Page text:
Home secretary Theresa May
Home Secretary Theresa May Reuters

UK Home Secretary Theresa May has revealed that she has been diagnosed with Type 1 diabetes, but insists she will not let it prevent her pursuing her political career.

The condition means that she will have to have insulin injections, twice daily, for the rest of her life.

"The diabetes doesn't affect how I do the job or what I do. It's just part of life... so it's a case of head down and getting on with it," May, 56, told the Mail on Sunday.

May has made her condition known publicly after stories circulated in the Westminster rumour-mill that her two-stone weight loss was part of an image makeover in preparation for ousting Prime Minister David Cameron as leader of the Conservative Party.

Bookmakers have made her 4-1 favourite, ahead of Boris Johnson and Michael Gove, to succeed Cameron.

But May denied she was preparing a leadership bid, and said of Cameron: "We have a first-class Prime Minister and long may he continue."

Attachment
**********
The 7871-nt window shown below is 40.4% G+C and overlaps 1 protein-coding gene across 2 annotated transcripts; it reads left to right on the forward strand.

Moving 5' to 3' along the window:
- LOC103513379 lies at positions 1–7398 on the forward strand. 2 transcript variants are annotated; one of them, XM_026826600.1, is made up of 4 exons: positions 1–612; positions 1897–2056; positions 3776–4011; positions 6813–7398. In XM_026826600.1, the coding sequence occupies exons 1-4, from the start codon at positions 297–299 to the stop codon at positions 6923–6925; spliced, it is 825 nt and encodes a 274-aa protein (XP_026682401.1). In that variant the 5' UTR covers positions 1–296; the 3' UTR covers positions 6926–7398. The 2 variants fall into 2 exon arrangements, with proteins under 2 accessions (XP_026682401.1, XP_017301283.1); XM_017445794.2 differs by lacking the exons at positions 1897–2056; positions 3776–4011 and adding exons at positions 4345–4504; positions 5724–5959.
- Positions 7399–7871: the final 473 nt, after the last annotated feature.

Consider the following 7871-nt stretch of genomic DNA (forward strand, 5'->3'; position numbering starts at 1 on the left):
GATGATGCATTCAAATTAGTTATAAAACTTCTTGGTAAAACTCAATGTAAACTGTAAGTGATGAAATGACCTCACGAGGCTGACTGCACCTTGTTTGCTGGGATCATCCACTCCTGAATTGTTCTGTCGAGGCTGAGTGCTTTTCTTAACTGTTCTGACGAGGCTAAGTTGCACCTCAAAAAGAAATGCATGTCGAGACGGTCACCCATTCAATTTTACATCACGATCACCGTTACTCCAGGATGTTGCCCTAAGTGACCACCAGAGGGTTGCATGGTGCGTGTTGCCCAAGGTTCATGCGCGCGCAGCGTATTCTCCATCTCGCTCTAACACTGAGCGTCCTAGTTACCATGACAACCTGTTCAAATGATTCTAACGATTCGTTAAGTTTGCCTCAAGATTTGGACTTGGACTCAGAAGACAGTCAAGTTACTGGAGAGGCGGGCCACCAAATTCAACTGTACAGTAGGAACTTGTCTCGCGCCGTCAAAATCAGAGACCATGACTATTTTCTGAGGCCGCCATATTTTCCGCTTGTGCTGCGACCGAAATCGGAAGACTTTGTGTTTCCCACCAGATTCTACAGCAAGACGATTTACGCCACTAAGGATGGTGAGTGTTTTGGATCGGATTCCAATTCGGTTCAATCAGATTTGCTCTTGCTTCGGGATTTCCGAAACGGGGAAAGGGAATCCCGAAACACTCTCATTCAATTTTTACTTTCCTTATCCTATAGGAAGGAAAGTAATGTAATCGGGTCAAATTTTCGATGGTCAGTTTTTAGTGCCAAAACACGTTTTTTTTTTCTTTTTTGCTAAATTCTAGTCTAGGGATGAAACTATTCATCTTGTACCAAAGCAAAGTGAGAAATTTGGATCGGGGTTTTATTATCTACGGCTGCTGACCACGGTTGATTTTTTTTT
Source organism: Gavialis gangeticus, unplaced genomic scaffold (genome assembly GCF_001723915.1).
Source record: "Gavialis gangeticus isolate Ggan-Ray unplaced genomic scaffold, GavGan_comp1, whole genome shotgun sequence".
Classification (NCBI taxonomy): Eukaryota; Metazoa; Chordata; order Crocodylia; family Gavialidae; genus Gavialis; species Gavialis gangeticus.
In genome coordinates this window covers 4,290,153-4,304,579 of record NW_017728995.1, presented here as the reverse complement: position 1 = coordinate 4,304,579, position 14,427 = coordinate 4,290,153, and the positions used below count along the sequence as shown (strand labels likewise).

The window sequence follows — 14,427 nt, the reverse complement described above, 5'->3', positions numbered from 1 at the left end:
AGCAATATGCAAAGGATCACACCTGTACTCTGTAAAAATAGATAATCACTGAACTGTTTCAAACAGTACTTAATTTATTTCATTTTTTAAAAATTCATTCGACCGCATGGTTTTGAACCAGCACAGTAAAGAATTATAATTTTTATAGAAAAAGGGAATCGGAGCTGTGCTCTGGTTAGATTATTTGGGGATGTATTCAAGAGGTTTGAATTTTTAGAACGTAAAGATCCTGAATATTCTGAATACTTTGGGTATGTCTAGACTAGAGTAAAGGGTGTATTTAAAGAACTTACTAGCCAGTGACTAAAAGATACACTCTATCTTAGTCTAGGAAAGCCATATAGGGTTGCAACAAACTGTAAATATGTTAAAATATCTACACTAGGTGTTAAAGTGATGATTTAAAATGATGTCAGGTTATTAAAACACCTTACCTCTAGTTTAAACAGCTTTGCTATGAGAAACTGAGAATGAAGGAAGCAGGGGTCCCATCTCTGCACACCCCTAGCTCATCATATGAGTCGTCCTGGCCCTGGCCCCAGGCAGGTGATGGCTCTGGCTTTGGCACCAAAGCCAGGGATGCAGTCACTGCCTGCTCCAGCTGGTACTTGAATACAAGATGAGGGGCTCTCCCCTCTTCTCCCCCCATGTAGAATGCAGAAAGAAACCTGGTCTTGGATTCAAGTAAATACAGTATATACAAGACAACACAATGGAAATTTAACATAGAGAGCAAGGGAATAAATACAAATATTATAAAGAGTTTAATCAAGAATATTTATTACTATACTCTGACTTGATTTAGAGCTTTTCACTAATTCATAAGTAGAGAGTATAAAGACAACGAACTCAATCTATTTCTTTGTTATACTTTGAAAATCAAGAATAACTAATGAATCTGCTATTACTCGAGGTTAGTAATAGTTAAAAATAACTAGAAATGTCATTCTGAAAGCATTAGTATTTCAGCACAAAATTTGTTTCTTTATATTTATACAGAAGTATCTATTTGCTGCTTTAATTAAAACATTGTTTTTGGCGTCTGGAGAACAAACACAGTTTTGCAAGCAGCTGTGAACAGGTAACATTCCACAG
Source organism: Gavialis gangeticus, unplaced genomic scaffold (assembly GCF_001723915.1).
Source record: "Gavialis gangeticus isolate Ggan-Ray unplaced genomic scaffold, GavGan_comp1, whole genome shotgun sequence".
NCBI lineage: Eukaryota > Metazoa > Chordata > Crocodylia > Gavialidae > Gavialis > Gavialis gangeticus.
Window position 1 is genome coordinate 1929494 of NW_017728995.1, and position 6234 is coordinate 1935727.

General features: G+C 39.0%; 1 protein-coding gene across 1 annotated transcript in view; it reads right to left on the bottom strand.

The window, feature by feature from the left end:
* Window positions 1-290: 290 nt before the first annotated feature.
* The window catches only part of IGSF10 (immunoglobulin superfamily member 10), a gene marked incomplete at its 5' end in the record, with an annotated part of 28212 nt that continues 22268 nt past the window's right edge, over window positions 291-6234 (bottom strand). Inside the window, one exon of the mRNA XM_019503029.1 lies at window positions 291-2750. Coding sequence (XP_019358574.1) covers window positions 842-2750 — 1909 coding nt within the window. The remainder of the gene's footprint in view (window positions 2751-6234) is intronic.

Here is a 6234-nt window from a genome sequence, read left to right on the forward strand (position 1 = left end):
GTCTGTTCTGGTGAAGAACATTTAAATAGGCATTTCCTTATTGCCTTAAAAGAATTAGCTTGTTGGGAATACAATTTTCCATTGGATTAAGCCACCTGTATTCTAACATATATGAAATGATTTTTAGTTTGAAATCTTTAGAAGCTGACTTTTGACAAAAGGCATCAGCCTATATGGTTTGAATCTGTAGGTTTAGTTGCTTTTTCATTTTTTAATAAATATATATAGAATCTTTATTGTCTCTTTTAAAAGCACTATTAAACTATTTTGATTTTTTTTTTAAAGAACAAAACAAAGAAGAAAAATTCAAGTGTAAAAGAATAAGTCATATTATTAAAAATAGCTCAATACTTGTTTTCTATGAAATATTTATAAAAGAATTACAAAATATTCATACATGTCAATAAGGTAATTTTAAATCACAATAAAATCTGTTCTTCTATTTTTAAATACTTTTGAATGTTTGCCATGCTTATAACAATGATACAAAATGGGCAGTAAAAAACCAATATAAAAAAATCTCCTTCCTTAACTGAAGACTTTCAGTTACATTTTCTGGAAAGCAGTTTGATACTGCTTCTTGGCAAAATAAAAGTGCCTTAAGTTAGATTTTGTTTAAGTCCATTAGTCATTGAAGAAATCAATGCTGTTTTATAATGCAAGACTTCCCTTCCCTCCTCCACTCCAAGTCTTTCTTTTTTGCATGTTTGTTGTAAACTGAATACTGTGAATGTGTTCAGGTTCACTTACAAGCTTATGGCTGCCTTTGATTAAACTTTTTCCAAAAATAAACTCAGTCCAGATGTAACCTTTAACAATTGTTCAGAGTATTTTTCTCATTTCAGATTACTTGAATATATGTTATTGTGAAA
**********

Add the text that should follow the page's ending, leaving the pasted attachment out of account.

She said that she had undertaken a new diet and fitness regime just before being diagnosed, but that the weight loss was mainly caused by the diabetes.

She said: 'It was a real shock and, yes, it took me a while to come to terms with it. It started last November. I'd had a bad cold and cough for quite a few weeks.I went to my GP and she did a blood test which showed I'd got a very high sugar level - that's what revealed the diabetes.

"The symptoms are tiredness, drinking a lot of water, losing weight, but it's difficult to isolate things. I was drinking a lot of water. But I do anyway. There was weight loss but then I was already making an effort to be careful about diet and to get my gym sessions in."

She said doctors initially believed she had Type 2 diabetes, which can be controlled through diet and pills, but later diagnosed her with the more serious Type 1, which is when the body stops producing insulin.

She said: "It doesn't and will not affect my ability to do my work. I'm a little more careful about what I eat and there's obviously the injections, but this is something millions of people have. I'm OK with needles, fortunately.

"There's a great quote from Steve Redgrave, who was diagnosed with diabetes before he won his last Olympic gold medal. He said diabetes must learn to live with me rather than me live with diabetes. That's the attitude."